To the Editor
Dr. Lofsky has done the anesthesia community a significant and positive service by writing about the difficulties associated with the anesthetic management of 8 patients with obstructive sleep apnea (OSA) that arose from the Doctors Insurance Company medical malpractice experience (APSF Newsletter 2002;17:24-5) (as she had previously done in describing 12 cases of vision loss following spine surgery [APSF Newsletter 1998;13:16-7]). On the basis of having done an in-depth review of approximately 10-12 medical malpractice cases involving patients with severe OSA (usually obese) with disastrous respiratory outcomes, I also felt inspired to publically discuss the problem.1-4 Although I agree with just about all of Dr. Lofsky’s statements, I disagree with the statement that respiratory arrest following opioid administration to OSA patients “could have been prevented by audible pulse oximetry monitoring on the ward.” This erroneous comment is very important because if the statement is relied upon to ensure safety, then the practice could lead to more negative outcomes in the future.
The medical system in the United States of America at present, with respect to the intensity of postoperative care, is basically an all (ICU care) or next-to-nothing (patient alone in an isolated room on the ward) choice; there is no middle ground monitoring environment (including visual and electronic surveillance) for the morbidly obese patient with severe OSA, who is receiving narcotics and/or sedatives, who is not intubated, and does not have special lines (tracheal tube, arterial-line, pulmonary artery catheter, Foley catheter, and so forth). In many of the OSA medical malpractice cases I have reviewed, an attempt was made to create a middle ground monitoring environment by placing the patient in a room near the nursing station, keeping the door open, the lights on, trying to have a family member continually present, putting an audible pulse oximeter (SpO2) on the finger and maybe some sort of apnea alarm monitor on the patient. These middle ground monitoring solutions simply do not work; e.g., the family member goes to the cafeteria, no nurse (or any other care giver) passes by the room for many minutes (the door being open and the lights on and the room being near a nursing station then becomes irrelevant), and no one hears any change in the sound of the pulse oximeter and the patient dies.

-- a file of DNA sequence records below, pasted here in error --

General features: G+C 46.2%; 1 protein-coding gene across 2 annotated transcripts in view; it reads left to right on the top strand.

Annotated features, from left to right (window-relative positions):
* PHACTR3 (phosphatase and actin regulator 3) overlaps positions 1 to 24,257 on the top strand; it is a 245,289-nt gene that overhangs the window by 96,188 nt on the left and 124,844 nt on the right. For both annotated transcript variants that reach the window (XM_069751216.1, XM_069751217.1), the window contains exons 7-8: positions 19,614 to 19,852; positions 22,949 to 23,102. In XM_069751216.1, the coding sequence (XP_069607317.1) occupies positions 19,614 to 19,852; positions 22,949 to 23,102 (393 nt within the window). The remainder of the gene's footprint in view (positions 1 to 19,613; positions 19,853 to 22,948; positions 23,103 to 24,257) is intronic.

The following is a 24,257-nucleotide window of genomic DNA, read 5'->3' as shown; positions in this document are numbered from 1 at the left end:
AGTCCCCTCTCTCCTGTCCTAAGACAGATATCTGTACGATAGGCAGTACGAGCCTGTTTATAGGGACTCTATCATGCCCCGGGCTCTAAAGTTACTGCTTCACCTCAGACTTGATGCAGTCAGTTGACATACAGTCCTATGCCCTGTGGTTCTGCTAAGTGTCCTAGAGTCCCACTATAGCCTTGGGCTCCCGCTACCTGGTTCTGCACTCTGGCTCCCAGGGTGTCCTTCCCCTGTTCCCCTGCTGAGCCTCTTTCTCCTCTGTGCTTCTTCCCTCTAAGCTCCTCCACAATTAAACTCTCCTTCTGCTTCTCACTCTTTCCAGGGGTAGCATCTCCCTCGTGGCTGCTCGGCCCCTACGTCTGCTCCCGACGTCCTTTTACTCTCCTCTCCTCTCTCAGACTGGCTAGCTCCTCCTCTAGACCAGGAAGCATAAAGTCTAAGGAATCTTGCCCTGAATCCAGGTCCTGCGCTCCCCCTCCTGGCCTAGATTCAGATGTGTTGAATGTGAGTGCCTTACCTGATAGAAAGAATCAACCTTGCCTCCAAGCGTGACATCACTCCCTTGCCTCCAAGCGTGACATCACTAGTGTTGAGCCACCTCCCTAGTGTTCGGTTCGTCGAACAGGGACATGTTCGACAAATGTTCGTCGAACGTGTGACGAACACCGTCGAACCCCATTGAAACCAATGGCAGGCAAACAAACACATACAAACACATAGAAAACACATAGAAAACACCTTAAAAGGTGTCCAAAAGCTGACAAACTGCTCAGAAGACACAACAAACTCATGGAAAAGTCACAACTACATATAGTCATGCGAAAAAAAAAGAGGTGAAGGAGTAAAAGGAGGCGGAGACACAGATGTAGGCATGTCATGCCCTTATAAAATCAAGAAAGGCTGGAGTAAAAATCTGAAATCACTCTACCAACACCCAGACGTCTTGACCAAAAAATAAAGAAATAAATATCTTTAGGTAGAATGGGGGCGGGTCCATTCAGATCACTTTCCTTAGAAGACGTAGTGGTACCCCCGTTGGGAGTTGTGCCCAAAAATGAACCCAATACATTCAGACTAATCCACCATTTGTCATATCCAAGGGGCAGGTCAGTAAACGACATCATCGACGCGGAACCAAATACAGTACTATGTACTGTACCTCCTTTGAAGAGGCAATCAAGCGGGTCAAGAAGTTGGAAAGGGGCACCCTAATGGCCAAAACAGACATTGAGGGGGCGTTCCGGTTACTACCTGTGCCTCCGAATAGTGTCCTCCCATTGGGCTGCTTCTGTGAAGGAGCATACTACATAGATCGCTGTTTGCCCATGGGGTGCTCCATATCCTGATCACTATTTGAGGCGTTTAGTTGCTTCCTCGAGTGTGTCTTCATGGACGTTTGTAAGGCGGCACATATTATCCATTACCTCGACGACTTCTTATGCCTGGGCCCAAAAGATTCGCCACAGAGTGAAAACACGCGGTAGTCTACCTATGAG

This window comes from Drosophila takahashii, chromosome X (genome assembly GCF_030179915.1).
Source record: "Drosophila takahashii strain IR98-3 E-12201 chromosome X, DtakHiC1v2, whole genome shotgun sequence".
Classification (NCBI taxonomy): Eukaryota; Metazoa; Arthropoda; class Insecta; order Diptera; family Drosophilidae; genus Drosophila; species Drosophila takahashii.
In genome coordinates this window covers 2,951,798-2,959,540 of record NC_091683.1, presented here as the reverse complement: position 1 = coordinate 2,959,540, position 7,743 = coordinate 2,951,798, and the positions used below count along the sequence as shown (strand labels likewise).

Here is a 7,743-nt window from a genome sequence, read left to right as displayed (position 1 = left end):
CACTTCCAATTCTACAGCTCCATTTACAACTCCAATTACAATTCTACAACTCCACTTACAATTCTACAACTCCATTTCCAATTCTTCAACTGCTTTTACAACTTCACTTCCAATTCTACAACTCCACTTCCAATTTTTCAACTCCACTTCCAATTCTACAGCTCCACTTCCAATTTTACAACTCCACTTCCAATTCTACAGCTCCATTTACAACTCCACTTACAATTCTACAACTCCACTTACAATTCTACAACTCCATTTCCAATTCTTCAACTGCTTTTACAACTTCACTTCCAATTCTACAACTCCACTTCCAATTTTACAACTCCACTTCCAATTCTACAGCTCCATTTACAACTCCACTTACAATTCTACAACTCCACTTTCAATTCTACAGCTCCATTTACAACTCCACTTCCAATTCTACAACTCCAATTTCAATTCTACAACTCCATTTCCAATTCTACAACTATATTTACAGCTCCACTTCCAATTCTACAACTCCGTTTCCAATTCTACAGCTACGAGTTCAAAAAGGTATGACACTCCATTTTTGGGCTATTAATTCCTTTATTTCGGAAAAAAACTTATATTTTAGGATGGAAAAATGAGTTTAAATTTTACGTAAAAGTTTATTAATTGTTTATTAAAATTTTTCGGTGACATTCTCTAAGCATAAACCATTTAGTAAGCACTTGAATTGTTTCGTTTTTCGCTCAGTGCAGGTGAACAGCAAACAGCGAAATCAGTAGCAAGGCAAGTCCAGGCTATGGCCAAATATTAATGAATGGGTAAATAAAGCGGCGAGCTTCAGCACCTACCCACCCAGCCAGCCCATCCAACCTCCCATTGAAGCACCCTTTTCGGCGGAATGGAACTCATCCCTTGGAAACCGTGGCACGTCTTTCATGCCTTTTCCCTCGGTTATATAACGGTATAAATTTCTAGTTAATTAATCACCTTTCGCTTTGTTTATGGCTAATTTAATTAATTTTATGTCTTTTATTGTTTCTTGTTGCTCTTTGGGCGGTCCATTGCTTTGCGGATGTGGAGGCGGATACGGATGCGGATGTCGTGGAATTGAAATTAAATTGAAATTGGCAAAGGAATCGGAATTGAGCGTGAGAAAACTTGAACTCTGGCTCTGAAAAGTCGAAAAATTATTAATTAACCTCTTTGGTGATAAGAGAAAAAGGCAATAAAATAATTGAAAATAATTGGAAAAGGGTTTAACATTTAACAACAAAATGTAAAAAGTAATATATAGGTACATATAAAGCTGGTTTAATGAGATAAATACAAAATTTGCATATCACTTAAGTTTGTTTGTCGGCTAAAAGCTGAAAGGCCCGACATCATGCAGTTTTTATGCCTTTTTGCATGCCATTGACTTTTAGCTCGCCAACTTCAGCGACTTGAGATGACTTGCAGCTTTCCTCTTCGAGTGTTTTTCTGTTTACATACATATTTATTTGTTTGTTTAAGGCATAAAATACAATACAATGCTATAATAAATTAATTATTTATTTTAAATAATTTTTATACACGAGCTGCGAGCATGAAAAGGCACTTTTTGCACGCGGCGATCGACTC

Postoperative patients with OSA do not necessarily need an ICU, but they definitely need more monitoring care than normal patients. In my opinion, the solution that will work best is the creation of observational units with RN:patient ratios of 1:3-4 with frequent visual observation and noninvasive blood pressure, SpO2, and EKG monitoring at each bed site, as well as at a central bank of monitors at the nurse’s station. The recent development and clinical availability of a remote (by pager) SpO2 and heart rate monitoring notification system, such as the Nellcor “In Touch”™ monitoring system, is a very significant step in the right direction. In the absence of having an observational unit or a remote SpO2 and heart rate pager monitoring and notification system, and in the presence of concerns about the risk of respiratory arrest following narcotic administration to an OSA patient, my advice is to send the patient to the ICU. A simple audible SpO2 monitor in an isolated room on the ward will not work.
Jonathan L. Benumof, MD
San Diego, CA
- Benumof JL. Obesity, sleep apnea, the airway and anesthesia. 52nd Annual ASA Refresher Course Lecture. 2001:234:1-7.
- Benumof JL. Obstructive sleep apnea in the adult obese patient: implications for airway management. J Clin Anesth 2001;13:144-56.
- Benumof JL. Obesity, sleep apnea, the airway and anesthesia. The American Society of Anesthesiologists Refresher Courses in Anesthesiology. 2002;31 (In Press).
- Benumof JL. Obesity, sleep apea, the airway and anesthesia. 53rd Annual ASA Refresher Course Lecture. 2002: (In Press).